Suzybower's Blog

Creative ideas for church and youth ministry.

Archive for art

Shibboleth: Theological Reflection using Art

A little while ago there was a piece of artwork in the entrance hall of the Tate Modern called ‘Shibboleth’. In essence it was a giant crack in the floor stretching the entire length of the space. It was pretty impressive! I was inspired by the meaning behind this piece and based one of my Sunday morning youth group sessions on it. I think it was particularly suited to young people aged 14+, but some of the younger ones did engage with it. I also think it would be suitable for an adult audience. Have a little look for yourself what the art is all about (check this out), and then feel free to use the study I created for it:

Information sheet – Work through the blue boxes first, followed by the pink then the purple.

Blank sheets for people to fill in

The Tate Modern often have really impressive pieces of art in the Turbine Hall, so if you’re interested then keep checking up on what they have there. I plan to take my YP’s sometime if they want to go.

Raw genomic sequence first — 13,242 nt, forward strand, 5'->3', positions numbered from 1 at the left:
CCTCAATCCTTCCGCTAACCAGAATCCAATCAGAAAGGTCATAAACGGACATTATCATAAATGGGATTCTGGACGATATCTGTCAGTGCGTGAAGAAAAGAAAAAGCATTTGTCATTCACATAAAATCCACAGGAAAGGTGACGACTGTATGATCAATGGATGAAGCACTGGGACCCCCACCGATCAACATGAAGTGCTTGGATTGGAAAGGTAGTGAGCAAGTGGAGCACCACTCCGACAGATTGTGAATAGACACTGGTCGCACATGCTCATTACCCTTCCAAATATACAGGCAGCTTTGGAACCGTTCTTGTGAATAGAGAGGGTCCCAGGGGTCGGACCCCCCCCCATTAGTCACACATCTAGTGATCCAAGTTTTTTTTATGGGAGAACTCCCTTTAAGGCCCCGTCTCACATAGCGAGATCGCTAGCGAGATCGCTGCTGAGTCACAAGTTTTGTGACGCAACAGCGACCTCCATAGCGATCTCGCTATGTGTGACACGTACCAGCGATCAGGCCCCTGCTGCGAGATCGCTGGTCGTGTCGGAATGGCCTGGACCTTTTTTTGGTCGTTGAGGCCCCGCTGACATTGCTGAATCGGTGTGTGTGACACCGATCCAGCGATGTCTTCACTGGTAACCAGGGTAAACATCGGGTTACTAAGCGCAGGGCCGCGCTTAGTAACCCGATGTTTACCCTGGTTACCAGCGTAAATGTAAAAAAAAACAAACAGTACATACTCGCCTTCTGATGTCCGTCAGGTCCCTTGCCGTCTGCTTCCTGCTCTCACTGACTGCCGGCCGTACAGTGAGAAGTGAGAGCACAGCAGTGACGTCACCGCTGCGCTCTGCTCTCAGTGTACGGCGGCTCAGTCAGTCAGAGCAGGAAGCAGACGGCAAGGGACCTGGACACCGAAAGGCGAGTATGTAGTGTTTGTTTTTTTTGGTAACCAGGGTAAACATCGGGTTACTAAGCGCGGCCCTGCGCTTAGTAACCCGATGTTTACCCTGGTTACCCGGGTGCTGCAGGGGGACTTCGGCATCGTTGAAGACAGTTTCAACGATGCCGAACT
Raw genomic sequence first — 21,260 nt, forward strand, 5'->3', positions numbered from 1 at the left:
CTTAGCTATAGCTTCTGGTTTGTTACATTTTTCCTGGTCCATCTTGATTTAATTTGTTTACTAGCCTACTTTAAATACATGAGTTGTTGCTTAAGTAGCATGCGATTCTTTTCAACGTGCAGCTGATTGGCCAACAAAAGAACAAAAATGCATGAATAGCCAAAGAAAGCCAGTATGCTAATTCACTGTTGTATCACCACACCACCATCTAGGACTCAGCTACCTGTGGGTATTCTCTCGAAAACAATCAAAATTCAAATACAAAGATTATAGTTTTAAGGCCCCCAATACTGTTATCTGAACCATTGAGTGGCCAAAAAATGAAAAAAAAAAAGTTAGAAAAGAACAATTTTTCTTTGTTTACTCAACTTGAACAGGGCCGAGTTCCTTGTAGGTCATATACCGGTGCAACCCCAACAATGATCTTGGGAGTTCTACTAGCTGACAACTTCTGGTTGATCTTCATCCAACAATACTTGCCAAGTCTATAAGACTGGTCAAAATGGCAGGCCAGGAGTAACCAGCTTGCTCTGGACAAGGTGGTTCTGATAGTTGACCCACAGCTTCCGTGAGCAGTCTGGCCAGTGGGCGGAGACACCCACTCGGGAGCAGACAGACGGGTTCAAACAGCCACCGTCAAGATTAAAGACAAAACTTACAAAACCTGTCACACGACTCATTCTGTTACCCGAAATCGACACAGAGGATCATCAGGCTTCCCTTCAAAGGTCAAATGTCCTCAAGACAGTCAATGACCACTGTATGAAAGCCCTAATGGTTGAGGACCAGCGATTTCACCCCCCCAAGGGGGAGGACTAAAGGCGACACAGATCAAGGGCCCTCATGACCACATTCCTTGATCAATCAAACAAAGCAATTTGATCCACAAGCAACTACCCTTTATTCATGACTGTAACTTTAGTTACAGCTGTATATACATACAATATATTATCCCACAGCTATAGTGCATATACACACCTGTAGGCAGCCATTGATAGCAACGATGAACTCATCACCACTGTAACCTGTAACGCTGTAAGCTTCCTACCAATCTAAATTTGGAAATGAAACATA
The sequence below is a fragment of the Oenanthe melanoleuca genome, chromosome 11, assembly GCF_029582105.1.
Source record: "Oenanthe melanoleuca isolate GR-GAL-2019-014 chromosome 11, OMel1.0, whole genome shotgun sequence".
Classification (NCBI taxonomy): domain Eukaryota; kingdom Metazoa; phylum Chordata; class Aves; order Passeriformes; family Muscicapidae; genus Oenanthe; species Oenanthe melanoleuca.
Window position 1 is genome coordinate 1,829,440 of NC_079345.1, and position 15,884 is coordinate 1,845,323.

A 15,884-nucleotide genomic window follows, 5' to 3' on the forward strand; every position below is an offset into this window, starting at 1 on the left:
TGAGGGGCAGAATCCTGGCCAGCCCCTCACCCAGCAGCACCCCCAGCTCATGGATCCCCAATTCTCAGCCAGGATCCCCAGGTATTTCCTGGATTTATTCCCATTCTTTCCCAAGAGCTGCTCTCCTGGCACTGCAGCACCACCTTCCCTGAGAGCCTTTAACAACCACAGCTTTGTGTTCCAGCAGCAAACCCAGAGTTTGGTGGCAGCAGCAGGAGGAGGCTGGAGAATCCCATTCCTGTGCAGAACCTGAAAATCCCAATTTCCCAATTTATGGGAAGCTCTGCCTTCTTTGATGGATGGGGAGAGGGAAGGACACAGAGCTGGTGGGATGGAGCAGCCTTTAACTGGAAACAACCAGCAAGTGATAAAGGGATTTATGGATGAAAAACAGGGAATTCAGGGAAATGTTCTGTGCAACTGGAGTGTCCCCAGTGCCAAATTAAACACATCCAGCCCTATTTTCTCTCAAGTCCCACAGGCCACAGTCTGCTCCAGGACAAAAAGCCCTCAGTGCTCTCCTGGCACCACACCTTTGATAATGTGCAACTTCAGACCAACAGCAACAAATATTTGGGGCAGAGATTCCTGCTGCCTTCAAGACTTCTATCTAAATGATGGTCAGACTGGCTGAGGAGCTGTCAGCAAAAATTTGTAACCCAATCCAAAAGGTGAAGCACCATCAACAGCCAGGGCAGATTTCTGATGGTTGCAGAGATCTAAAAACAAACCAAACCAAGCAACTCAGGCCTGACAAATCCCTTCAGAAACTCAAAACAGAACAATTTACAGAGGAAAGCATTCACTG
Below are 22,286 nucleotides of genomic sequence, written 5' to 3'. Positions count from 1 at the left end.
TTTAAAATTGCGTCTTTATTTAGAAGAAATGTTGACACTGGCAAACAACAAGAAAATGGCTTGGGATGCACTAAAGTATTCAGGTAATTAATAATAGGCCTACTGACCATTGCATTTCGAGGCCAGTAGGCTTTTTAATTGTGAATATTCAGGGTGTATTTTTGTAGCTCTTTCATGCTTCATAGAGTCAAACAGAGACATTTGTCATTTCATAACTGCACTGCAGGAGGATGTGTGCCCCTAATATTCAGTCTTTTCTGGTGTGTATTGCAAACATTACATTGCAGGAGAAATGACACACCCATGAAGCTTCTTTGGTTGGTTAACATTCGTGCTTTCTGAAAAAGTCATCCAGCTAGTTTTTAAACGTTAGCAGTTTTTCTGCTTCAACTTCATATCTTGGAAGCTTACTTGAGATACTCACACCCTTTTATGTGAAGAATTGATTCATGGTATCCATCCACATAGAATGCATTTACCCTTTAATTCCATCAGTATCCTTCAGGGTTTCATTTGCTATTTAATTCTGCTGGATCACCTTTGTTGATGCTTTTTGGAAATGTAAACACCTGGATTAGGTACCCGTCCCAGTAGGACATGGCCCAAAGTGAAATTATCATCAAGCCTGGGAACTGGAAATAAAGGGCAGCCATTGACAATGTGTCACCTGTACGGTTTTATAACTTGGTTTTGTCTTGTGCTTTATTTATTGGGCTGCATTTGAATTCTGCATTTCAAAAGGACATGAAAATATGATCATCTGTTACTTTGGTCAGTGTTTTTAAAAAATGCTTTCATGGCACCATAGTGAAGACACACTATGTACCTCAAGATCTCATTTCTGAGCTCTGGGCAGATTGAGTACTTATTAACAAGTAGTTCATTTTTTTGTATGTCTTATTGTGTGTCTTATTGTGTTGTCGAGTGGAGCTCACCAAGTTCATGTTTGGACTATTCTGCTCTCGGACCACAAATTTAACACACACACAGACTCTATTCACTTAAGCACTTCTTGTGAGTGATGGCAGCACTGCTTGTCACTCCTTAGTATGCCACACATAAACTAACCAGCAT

Using creativity for reflection

Things needed: general arty bits and pieces, nature.

Having arty materials on hand so people can respond to, or reflect on sessions is a great way for people to express what’s being going on inside their heads. People all learn in different way, so it’s not always good for everyone, but I’ve found that there are always some people within each group who really value having space to respond creatively.

Our church recently had an away day, where we were looking at the ‘centrifugal kingdom’ – in a nutshell, not being inwardly focused but instead looking to how we can engage with people outside of the church. For the last session of the day people had the option of how they wanted to respond, including in an arty way, or through discussion, or just going for a walk either with a group or on their own.

I had been asked to run the arty thing, so I just brought along a load of different paints and materials. I didn’t direct people much, but instead let them respond in whatever way they wanted to. One lady wasn’t arty in a painting and drawing way, so I suggested that she collected different things from the grounds, and did something with them. We also had a couple of children who wanted to do the arty stuff, which was great.

Overall I guess my reflections were:

– An arty response can be so simple to facilitate, and if left really loose can enable people to be as creative as possible.

– It engages all ages.

– It’s not only for people who can draw or paint. Everyone is creative because we were made in the image of a creative God.